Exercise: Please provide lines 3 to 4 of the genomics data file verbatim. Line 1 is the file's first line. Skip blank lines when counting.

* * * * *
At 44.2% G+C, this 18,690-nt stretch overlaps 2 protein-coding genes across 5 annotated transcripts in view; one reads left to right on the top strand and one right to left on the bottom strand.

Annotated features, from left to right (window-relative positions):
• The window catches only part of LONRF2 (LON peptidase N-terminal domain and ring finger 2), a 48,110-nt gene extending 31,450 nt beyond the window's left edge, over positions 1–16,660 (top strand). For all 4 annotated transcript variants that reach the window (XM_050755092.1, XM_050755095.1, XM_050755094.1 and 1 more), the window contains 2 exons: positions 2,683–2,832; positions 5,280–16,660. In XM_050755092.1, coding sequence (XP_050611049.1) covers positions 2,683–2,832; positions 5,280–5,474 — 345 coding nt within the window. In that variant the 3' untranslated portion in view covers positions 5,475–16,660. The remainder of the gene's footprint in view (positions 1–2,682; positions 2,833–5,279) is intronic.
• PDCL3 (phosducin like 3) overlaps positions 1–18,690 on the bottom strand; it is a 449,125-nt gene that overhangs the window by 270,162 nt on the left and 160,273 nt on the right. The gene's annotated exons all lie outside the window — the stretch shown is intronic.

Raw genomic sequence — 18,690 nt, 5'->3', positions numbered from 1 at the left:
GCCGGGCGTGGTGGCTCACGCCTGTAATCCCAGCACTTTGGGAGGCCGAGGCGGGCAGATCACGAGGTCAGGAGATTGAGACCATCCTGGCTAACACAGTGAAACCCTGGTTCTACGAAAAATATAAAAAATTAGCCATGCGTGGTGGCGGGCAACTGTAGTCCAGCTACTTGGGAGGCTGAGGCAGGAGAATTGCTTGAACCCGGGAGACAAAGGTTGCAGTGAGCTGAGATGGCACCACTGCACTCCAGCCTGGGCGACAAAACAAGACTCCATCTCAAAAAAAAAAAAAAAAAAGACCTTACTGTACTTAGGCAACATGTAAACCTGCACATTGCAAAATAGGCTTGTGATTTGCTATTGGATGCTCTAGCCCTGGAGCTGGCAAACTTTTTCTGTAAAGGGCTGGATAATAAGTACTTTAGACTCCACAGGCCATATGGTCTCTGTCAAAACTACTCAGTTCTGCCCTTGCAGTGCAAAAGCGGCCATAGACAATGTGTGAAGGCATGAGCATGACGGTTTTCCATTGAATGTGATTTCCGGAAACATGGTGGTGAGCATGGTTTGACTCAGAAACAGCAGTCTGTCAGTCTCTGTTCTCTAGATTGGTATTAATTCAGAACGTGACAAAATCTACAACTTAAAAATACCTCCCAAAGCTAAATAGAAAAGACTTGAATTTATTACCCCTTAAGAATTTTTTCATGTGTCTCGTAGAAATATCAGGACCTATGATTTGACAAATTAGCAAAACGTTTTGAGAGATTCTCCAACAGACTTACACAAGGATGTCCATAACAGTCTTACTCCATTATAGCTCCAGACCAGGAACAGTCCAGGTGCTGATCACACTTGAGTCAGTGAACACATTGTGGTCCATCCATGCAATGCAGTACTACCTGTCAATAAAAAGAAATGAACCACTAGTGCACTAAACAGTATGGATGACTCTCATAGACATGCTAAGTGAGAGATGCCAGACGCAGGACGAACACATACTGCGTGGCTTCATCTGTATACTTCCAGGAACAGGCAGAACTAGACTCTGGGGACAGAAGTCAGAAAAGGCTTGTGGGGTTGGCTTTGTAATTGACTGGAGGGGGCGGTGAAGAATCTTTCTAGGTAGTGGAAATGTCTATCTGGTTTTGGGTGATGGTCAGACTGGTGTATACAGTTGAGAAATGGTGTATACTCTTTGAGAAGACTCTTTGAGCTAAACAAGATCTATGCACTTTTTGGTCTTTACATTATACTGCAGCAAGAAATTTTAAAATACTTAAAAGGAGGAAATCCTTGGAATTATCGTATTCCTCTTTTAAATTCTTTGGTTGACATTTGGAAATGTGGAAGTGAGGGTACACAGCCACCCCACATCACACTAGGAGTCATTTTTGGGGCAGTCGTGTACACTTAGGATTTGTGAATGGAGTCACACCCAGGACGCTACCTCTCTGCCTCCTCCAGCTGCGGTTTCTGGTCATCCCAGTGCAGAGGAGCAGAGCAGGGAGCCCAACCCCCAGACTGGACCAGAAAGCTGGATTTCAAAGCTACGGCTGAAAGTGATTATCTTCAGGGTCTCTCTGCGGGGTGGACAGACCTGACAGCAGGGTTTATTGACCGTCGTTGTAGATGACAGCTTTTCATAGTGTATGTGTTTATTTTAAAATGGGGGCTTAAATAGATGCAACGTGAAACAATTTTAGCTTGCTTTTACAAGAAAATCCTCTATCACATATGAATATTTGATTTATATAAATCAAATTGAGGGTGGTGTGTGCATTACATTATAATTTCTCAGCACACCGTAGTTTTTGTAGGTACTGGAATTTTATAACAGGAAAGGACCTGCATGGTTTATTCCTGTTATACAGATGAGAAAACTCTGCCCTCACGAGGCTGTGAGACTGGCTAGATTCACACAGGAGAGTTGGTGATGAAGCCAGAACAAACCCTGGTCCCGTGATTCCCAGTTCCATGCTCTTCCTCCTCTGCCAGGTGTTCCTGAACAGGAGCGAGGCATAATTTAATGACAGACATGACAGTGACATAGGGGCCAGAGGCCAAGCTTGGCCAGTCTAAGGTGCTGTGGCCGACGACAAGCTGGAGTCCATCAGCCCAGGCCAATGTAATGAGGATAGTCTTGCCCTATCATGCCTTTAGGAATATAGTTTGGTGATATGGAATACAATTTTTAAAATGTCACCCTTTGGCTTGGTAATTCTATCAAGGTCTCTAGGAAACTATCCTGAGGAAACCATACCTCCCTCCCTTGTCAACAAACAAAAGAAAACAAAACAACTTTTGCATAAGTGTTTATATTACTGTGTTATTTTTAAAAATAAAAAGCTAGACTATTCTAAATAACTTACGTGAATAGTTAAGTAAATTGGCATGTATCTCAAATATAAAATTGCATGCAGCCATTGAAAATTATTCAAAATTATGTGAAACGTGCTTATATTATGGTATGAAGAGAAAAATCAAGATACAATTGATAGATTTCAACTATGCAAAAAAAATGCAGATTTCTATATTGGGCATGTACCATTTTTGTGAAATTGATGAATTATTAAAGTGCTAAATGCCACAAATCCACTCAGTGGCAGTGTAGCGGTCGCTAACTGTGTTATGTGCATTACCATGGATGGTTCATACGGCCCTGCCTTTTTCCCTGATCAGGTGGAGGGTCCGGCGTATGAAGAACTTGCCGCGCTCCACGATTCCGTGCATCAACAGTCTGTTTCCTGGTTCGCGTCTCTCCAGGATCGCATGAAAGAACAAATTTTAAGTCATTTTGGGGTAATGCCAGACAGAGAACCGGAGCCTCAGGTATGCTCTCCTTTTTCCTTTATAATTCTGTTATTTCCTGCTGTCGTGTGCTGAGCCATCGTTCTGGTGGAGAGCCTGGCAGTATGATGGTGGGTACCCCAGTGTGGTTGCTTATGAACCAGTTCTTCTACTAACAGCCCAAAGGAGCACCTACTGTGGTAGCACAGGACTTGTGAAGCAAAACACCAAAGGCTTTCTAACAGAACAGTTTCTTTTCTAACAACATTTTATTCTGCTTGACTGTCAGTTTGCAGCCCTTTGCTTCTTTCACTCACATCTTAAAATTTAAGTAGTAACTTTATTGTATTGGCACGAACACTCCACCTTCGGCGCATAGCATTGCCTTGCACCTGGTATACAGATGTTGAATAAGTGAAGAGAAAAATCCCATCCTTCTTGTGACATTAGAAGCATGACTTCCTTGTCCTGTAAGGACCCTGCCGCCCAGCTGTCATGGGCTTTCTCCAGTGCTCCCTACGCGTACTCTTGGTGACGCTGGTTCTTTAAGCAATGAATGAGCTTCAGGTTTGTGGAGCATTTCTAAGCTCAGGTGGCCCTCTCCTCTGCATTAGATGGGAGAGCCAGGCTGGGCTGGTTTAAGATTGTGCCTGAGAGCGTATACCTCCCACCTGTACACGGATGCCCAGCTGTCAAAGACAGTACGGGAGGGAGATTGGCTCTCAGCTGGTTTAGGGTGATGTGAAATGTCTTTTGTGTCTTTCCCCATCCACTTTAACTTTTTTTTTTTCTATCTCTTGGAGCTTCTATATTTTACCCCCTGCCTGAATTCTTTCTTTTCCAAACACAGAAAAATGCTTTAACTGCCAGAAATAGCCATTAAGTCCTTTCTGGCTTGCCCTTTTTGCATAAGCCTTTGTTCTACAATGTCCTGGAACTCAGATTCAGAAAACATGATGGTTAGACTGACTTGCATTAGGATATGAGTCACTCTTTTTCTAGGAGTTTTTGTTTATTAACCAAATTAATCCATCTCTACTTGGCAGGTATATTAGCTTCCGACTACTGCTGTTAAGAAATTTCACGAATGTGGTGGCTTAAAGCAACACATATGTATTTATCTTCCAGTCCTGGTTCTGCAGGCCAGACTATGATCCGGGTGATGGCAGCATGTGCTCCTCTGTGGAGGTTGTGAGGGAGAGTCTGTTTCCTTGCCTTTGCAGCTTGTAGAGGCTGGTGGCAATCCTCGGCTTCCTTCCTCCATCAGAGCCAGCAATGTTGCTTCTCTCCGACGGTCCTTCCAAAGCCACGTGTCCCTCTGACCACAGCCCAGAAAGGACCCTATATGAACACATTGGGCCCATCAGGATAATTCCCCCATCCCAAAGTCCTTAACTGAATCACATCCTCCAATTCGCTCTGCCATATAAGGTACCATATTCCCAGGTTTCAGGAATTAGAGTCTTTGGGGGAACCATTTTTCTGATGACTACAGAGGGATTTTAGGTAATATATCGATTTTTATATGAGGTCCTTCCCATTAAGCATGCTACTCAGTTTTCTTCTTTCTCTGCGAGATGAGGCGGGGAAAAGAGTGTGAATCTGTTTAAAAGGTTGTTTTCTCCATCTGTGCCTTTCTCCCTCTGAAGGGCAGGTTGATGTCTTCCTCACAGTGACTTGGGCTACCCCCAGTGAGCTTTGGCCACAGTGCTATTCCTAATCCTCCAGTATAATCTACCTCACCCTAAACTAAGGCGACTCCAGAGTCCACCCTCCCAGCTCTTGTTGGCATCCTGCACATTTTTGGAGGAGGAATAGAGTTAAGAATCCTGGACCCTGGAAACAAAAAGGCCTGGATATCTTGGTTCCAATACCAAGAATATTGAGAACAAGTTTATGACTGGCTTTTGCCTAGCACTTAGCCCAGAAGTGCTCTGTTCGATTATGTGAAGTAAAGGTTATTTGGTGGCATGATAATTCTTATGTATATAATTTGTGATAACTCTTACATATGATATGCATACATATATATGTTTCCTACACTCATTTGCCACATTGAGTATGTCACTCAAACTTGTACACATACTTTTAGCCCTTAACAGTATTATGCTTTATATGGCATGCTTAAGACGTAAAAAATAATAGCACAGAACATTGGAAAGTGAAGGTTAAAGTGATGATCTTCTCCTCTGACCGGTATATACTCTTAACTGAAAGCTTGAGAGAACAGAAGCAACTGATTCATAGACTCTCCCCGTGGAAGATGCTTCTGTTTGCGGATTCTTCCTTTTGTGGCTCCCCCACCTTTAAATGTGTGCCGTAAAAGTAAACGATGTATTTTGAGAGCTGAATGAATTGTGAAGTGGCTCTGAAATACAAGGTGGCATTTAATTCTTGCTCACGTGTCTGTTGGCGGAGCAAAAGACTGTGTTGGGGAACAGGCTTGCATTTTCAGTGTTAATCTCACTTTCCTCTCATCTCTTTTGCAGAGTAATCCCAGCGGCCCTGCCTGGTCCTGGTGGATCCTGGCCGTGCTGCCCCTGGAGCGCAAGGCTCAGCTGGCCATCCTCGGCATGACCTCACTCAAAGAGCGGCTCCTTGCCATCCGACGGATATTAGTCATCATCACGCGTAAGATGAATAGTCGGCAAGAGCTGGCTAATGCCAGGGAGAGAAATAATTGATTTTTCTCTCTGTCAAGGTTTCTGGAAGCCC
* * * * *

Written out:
• The window catches only part of LONRF2 (LON peptidase N-terminal domain and ring finger 2), a 48,110-nt gene extending 31,450 nt beyond the window's left edge, over positions 1–16,660 (top strand). For all 4 annotated transcript variants that reach the window (XM_050755092.1, XM_050755095.1, XM_050755094.1 and 1 more), the window contains 2 exons: positions 2,683–2,832; positions 5,280–16,660. In XM_050755092.1, coding sequence (XP_050611049.1) covers positions 2,683–2,832; positions 5,280–5,474 — 345 coding nt within the window. In that variant the 3' untranslated portion in view covers positions 5,475–16,660. The remainder of the gene's footprint in view (positions 1–2,682; positions 2,833–5,279) is intronic.
• PDCL3 (phosducin like 3) overlaps positions 1–18,690 on the bottom strand; it is a 449,125-nt gene that overhangs the window by 270,162 nt on the left and 160,273 nt on the right. The gene's annotated exons all lie outside the window — the stretch shown is intronic.